Call them unlikely optimists.
Sponsors of high-fee, high-commission investment products have been among the largest critics of a proposed fiduciary standard for all retirement plan advisors, but after the U.S. Department of Labor released final language for its fiduciary rule, the sponsors of two real estate investment trusts sounded a positive note on the regulation.
“The changes I see are mainly to how investors work with their advisors,” says Mark Goldberg, chairman of New York-based Carey Financial, W.P. Carey's broker-dealer subsidiary. W.P. Carey is a listed REIT that also sponsors non-traded REITs. “There’s going to be a transition period; once that’s behind us, financial advisors will continue to work with their clients albeit in a slightly different regulatory format, and we anticipate from our perspective as an issuer of these types of securities that it will be business as usual for us.”
At JLL Income Property Trust, a Chicago-based sponsor of a non-traded, daily NAV REIT, CEO and President Allan Swaringen agreed.
“We actually view the rule to have very little impact on our real estate offering right now,” Swaringen says. “I think what the DOL came back with is very reasonable.”
So much for doom and gloom.
When it originally proposed the rule last year, the DOL forbade certain asset classes from inclusion in retirement accounts, including products typically carrying high commissions like non-traded REITs, business development companies and variable annuities, limiting advisors to a narrow list of acceptable products.
“The earlier version of the rule definitely had the feel that it was targeting commission-based products, so naturally some of those industry groups became the staunchest critics of the rule,” Swaringen says. “I think those groups were successful; the rule now doesn’t forbid products sold with commissions from being brought into 401(k) accounts."
That list was eliminated from the final version of the fiduciary rule released Wednesday morning, clearing the way for advisors to use REITs in clients’ IRAs under the “best-interest contract exemption,” or BICE.
“It’s quite a big positive for the consumer because they now have a broader selection of investment choices, and certainly for the non-traded REIT industry because they’re now formally incorporated into this rule,” Goldberg says.
As regulators and industry participants debated the proposed rule over the past year, many REIT sponsors argued that the DOL was limiting investor’s options in their retirement account.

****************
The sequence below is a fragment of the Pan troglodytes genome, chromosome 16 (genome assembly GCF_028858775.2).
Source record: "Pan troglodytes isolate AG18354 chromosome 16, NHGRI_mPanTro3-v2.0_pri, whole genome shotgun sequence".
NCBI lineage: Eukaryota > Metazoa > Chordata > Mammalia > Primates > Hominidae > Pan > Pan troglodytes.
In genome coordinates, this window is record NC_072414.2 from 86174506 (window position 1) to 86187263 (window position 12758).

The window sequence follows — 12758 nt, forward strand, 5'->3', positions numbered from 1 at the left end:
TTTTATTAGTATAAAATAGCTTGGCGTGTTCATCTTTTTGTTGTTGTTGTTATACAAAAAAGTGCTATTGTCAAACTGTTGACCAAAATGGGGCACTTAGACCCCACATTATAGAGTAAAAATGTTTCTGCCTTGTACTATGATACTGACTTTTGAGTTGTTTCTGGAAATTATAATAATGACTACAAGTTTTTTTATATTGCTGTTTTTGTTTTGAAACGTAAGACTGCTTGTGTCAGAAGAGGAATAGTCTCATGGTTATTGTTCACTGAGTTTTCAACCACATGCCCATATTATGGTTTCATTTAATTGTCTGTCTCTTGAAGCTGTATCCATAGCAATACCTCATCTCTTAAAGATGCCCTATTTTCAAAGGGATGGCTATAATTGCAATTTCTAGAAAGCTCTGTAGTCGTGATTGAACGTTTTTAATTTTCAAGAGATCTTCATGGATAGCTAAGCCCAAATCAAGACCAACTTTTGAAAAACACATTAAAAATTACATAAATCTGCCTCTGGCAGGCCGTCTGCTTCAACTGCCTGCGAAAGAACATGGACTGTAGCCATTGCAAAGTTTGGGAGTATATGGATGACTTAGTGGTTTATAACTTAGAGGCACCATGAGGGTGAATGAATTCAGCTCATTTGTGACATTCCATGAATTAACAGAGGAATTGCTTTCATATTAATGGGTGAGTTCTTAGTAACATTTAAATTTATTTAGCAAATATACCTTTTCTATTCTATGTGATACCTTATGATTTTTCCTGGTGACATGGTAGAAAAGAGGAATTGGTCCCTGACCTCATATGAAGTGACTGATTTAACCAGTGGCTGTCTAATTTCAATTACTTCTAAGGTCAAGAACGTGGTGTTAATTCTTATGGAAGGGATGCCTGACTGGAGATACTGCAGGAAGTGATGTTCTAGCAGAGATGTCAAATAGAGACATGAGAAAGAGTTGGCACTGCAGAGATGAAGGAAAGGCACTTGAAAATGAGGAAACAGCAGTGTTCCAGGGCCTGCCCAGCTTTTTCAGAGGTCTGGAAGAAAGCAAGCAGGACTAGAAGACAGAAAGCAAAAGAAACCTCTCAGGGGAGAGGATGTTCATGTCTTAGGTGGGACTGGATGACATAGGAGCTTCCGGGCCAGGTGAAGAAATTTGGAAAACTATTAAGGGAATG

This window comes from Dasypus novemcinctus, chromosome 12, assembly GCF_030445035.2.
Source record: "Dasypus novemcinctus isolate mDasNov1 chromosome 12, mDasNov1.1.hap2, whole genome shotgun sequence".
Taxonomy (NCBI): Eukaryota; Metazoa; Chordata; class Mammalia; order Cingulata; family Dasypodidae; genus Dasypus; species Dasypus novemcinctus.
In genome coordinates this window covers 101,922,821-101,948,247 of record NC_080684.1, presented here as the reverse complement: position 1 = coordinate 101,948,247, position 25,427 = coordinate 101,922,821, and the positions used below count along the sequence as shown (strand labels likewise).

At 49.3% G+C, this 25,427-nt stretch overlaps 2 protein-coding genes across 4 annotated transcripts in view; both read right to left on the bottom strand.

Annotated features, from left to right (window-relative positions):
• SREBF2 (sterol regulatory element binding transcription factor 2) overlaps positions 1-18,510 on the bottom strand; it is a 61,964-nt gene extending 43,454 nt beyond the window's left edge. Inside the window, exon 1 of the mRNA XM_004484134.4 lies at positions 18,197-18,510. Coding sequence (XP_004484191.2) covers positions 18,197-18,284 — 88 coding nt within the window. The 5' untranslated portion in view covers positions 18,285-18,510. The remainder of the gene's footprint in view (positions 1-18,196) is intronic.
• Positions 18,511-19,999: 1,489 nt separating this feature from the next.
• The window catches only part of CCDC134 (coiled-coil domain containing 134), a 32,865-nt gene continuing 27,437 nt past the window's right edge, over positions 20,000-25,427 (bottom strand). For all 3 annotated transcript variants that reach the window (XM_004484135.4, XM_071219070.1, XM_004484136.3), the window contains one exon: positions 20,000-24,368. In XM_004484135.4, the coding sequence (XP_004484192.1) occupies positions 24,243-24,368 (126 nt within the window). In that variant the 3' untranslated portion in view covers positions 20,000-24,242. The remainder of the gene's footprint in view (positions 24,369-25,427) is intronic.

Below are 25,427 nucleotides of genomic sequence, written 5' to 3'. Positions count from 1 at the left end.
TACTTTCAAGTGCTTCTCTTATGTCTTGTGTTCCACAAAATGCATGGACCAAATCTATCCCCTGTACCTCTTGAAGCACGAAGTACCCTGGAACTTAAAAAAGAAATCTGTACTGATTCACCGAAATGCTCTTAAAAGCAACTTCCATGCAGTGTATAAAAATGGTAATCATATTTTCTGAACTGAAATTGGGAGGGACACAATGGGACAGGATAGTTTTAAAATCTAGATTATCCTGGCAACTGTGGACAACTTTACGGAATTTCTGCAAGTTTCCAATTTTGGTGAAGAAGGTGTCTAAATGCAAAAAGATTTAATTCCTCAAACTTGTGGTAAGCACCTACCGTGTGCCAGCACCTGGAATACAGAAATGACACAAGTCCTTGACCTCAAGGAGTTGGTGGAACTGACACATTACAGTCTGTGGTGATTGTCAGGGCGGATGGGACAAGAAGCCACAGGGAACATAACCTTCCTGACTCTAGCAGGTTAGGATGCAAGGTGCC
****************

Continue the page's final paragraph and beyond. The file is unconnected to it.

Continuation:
Goldberg took part in efforts to educate DOL officials about the investment industry.
“The DOL was intent on making improvements for retirement savers, and I approached them that way and had a productive dialogue with them,” Goldberg says. “They listened. At the end of the day, the difference between the rule now and as proposed nine months ago is night and day — it has been improved upon greatly.”
Goldberg took an unlikely path to the DOL’s offices, starting with a visit to Massachusetts Senator Elizabeth Warren when he was chairman of the Investment Product Association.
“I don’t think anyone would suggest that Sen. Warren is a friend to the industry, but if you have thoughtful dialogue with folks you never know where it might take you,” Goldberg says. “Today I woke up to find out that not only did the DOL listen to us, they made our changes. I’m encouraged that they took the time and effort to make those changes.”
In anticipation of the rule and to serve RIAs interested in offering REITs, JLL created share classes of its product with no upfront sales commissions.
“Historically, we’ve seen the business moving away from the commission-oriented model and towards an investment advice-type business where advisors are paid an AUM fee and have been somewhat agnostic towards the underlying products,” Swaringen says. “We wanted to build a product that anticipated the future growth of the industry.”
Amidst the low-interest rate, low-growth economic environment of the past few years, REITs are sometimes depicted as an effective income stream for retirees and near retirees in lieu of bonds or other income-generating investments.
Swaringen believes that the rule will lead to lower fees for REITs and for investment products in general.
“Advisors operating within the independent broker-dealer world are going to have to ramp up their compliance requirements, their due diligence, and they’re going to have to rationalize products with different fee structures,” Swaringen says. “They’re going to have to support their investment decisions and show why a higher commission REIT is in the best interest of their client, moreso than a lower commission product. It’s going to be hard for them to differentiate.”
That could eventually lead to additional consolidation within the non-traded REIT industry, Swaringen says.
“Eventually, I think you’re going to see stronger players take a larger market share, and then you’ll see investment managers from the institutional side of the business try to take market share from some of the legacy players,” Swaringen says.
In the context of the rule’s final language, both executives voiced support for the fiduciary standard.
“It’s a kinder, gentler rule as it now stands,” Swaringen says. “I think this is a good standard, one that should be applied more broadly.
REITs Relieved Over Fiduciary Rule Changes
April 7, 2016
Call them unlikely optimists.